Right now, sadly, that appetite for change does not appear to be quite as pronounced as I think it needs to be. Nor has it fully coalesced around the NDP.
There is much work to do on both fronts.
Rather, the desire for change has been subdued by apathy and complacency, as most voters seem to be sleepwalking through this campaign. That desire for change is also weirdly conflicted.
Some people mostly want a change in government, which only the NDP credibly offers.
Others, it seems, just want to vote for something different, regardless of whether doing that—by voting for the Greens—will indirectly serve to reelect the Liberals or hurt the NDP.
Funny how voting for “change” in that latter sense can mostly serve to entrench the status quo.
Such is often the nature of protest votes, if they are aimed more at sending governments a message of discontent than they are at actually booting them out of office.
So why would I go out on a limb for an NDP win so early in the game?
Just a hunch, really.
Call it a somewhat educated guess, based on years of sorting through the political tea leaves. Sometimes correctly, other times not, but this time, largely because someone needs to stand up and state the bloody obvious: the NDP deserves to win, and should win, if it plays its cards right.
By and large, I think Horgan is doing that and should succeed. That is, if he can get a little more support from his largely new campaign team, and above all, from those who claim they want an NDP government.
Supporters fuel momentum. Large crowds turn the tide in close contests like this one, which tend to default to the teams that build strength through their visible strength of numbers.
The NDP campaign is not currently winning that battle, through no fault of Horgan. He is campaigning with lots of personal energy and is coming across as personable, passionate, strong, pragmatic, and sincere in his campaign appearances and videos.
His campaign just needs better made-for-TV visuals that are more active, more obviously connected to their ostensible subjects, and more enthusiastically supported by people. Lots of them.
Small roundtables, coffee klatches, and burger-eating photo ops are all fine and dandy. But not if they trip over the intended daily news takeaways, or fail to reinforce the subjects they are intended to address.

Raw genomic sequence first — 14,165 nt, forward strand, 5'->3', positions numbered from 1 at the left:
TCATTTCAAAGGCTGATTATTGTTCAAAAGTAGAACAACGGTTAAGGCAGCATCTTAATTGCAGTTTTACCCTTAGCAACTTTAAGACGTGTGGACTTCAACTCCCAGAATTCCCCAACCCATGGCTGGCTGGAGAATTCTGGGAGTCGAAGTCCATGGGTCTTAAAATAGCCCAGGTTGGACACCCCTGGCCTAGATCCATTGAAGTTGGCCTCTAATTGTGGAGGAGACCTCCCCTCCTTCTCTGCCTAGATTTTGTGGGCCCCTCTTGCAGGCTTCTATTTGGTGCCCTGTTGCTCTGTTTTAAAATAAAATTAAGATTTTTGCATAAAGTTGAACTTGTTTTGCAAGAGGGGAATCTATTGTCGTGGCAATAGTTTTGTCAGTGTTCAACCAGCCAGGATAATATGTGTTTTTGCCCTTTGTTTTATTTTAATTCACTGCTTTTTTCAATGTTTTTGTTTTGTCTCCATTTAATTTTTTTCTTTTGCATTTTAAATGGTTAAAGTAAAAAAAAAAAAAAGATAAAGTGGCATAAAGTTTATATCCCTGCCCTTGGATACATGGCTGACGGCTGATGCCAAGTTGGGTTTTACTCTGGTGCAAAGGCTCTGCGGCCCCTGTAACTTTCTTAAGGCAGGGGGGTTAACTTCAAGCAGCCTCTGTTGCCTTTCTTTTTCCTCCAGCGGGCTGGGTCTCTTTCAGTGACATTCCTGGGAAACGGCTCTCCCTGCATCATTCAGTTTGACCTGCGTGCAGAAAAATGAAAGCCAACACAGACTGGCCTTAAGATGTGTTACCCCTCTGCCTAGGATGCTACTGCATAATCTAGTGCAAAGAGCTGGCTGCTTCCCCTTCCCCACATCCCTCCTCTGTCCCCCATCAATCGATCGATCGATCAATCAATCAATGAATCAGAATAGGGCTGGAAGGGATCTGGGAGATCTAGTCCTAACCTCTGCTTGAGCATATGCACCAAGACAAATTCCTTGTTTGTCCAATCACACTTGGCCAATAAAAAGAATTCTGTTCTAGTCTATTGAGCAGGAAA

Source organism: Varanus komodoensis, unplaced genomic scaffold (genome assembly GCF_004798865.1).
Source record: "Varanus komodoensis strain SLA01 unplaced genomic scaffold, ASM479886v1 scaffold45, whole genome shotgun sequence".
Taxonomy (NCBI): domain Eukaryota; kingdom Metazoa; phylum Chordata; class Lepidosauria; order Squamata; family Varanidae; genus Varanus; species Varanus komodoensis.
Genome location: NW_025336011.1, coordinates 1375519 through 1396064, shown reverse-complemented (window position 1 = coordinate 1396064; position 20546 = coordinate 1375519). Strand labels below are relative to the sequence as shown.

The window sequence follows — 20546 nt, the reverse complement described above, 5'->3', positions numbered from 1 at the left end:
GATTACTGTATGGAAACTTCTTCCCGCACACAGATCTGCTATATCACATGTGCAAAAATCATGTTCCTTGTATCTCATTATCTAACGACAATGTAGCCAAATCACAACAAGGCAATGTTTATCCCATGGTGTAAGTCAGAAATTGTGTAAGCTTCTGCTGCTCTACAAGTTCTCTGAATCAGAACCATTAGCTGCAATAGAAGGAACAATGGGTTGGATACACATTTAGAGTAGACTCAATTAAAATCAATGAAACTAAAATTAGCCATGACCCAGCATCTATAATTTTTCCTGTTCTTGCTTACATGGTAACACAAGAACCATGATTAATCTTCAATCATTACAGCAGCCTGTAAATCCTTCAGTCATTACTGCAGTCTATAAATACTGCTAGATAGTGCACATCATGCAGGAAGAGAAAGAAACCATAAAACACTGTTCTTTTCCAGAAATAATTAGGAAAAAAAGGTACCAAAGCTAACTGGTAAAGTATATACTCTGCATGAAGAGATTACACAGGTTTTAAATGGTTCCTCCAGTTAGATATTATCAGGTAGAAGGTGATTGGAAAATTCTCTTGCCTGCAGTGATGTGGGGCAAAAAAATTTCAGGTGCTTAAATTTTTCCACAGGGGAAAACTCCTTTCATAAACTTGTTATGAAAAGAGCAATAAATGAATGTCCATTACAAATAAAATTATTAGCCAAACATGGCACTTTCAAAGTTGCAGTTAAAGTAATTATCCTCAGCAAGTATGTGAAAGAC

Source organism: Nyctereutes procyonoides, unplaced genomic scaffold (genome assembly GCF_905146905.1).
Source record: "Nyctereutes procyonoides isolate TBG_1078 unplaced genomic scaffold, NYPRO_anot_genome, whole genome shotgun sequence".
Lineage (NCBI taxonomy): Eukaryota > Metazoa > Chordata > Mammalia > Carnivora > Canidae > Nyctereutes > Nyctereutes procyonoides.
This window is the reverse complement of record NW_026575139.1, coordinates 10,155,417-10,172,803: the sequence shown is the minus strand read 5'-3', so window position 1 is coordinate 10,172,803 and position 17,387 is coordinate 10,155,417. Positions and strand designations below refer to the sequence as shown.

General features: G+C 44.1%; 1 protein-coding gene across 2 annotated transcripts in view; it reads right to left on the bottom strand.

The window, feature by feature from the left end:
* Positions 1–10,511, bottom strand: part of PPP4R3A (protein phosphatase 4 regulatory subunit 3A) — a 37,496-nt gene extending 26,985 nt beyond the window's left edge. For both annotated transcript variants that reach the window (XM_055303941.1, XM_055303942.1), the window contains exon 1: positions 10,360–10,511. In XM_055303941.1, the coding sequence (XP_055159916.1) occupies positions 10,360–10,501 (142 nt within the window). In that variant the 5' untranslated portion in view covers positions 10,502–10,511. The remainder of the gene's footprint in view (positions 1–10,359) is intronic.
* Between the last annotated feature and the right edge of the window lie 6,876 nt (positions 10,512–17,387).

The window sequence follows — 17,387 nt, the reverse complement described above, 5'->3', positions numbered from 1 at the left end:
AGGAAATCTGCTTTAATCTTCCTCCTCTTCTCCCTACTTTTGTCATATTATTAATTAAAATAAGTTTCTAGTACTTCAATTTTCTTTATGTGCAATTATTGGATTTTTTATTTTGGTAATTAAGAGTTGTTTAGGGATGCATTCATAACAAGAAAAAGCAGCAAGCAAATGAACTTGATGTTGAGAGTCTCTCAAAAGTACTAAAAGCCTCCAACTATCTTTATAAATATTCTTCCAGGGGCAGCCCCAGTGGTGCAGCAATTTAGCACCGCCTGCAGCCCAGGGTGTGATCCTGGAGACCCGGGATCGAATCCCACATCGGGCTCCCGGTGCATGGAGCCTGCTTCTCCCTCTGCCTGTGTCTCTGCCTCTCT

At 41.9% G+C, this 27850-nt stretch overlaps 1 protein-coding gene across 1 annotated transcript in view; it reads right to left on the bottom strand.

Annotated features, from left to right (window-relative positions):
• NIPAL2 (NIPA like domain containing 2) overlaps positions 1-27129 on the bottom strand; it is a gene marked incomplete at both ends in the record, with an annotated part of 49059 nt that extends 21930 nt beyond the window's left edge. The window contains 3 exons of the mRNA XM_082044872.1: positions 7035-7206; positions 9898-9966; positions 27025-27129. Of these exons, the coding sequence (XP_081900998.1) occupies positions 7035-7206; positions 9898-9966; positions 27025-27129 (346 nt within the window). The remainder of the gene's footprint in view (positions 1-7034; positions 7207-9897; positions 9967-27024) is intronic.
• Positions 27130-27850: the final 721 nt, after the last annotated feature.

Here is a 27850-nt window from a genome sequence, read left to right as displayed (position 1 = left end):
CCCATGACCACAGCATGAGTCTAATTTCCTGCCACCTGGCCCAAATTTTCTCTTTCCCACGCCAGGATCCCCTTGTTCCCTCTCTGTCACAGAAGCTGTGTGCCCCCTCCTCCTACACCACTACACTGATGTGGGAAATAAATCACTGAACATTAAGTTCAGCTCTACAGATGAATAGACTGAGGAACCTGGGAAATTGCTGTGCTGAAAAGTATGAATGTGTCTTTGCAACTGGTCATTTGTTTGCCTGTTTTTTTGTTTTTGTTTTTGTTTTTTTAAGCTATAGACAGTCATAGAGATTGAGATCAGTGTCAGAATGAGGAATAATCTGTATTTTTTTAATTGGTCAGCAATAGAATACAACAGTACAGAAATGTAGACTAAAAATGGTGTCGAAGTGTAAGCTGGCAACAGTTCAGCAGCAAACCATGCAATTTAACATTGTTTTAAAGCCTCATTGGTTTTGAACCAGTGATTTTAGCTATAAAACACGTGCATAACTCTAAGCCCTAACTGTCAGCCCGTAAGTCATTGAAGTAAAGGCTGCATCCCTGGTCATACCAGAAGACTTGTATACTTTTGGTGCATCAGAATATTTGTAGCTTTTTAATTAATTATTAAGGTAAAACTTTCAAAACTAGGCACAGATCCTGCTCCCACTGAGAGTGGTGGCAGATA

Or worse, if they allow Clark top TV billing because her visuals are simply more compelling, however contrived they are and look.
It is early yet. Very early.
But if I have one criticism of the NDP campaign, it is that it has not yet made the most out of its many excellent populist commitments in visual ways that hit home as they should, or that demonstrate organizational strength.
This Sunday’s NDP rally at the Commodore Ballroom stands to change that. It is long overdue.
So far, the Greens’ rallies featuring David Suzuki have been the most impressive events in this campaign. The challenge for Weaver is that he will be hard-pressed to replicate that type of rally outside of a couple support pockets. But the support shown at those events bodes well for his party, at least among a very select demographic that is largely very young, or quite the opposite, and overwhelmingly white.
Show up, Orange Crush, and you will succeed. Stay home, and you will once again hand the election to the Liberals on a platter.
Only time will tell if the New Democrats’ supporters have the fire in their bellies to take the fight to their opponents and to win their war by leaving nothing to chance.
All things considered, I like the NDP’s odds and I do expect its momentum will build.
All right, so my scryer’s vision might be a bit clouded by the most recent opinion polls that show the NDP with a single-digit lead over the B.C. Liberals.
Word to the wise: in this day and age, only fools fully trust those dubious tools.
Polls are also only as good as their methodology. Choose your poison.